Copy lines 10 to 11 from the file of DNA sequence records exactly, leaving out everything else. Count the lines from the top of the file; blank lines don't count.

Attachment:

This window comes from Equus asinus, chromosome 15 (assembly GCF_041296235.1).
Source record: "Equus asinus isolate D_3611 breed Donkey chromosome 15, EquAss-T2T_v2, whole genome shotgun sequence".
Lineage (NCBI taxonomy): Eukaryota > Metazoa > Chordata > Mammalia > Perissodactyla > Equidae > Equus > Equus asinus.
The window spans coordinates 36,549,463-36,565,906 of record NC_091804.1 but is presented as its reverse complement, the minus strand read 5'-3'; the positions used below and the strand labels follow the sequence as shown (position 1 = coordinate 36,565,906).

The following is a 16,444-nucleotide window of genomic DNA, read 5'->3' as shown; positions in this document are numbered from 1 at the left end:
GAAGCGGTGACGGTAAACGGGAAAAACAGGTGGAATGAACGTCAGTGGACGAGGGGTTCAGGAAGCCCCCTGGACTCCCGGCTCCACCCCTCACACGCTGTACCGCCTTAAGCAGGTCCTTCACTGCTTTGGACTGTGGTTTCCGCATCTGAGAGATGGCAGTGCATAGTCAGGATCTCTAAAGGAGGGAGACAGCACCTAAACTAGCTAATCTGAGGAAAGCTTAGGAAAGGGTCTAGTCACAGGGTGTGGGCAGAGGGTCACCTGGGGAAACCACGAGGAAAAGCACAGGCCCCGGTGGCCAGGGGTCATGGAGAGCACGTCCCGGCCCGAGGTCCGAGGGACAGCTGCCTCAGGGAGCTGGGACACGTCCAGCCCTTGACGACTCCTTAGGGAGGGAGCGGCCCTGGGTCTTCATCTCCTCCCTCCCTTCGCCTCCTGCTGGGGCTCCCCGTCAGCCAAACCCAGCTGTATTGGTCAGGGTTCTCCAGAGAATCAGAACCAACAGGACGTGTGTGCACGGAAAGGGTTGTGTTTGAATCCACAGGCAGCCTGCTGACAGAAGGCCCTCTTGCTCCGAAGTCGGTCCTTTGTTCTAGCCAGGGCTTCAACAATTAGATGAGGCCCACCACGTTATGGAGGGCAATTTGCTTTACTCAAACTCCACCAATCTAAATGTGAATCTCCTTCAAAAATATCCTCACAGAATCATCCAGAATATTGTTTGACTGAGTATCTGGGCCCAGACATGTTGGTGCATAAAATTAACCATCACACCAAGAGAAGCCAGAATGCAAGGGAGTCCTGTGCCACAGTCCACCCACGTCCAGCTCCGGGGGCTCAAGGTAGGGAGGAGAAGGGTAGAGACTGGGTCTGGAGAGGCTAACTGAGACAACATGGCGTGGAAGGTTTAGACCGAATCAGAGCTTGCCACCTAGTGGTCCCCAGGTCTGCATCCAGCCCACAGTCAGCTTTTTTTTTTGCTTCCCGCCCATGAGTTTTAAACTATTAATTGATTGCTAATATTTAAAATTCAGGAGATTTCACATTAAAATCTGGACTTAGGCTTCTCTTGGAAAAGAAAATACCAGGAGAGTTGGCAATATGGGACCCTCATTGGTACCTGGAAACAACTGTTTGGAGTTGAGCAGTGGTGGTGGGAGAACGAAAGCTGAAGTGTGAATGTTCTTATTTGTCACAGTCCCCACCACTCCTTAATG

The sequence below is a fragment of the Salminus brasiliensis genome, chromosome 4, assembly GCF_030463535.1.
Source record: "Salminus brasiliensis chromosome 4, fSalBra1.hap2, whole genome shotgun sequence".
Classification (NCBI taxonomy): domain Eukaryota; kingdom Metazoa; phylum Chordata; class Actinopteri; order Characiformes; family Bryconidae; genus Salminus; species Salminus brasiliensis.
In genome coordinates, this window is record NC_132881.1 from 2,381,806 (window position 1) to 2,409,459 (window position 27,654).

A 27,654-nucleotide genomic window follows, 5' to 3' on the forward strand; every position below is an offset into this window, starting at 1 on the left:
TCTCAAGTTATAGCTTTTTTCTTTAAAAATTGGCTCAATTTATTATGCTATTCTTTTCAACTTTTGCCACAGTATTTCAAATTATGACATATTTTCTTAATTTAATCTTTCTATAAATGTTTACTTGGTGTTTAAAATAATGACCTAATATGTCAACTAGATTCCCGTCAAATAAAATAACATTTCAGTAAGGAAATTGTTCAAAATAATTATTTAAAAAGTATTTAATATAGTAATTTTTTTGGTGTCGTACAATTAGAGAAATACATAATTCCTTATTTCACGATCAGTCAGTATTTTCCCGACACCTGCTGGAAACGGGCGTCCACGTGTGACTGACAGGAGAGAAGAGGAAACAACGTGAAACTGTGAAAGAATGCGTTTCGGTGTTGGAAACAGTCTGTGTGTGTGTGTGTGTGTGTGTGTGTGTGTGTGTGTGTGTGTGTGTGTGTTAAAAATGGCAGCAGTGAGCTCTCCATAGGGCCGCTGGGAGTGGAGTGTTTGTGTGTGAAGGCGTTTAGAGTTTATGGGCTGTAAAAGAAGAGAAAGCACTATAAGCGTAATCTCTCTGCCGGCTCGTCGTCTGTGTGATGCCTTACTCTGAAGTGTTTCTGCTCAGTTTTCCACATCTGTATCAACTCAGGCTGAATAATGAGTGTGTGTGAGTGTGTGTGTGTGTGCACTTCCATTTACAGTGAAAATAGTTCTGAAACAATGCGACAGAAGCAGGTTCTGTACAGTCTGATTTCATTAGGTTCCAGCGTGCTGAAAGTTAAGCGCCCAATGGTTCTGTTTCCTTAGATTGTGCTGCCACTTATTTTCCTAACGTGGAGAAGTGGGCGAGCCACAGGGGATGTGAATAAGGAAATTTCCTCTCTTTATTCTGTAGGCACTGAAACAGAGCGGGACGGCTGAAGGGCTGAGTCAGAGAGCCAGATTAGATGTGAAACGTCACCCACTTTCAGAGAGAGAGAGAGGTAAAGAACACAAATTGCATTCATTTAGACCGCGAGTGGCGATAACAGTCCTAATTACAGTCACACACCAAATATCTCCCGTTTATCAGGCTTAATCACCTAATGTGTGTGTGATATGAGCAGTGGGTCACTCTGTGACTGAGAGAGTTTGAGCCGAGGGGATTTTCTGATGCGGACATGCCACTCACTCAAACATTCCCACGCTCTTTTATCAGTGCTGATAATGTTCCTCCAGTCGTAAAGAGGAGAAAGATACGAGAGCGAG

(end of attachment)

In genome coordinates, this window is record NC_132881.1 from 2,381,806 (window position 1) to 2,409,459 (window position 27,654).

A 27,654-nucleotide genomic window follows, 5' to 3' on the forward strand; every position below is an offset into this window, starting at 1 on the left: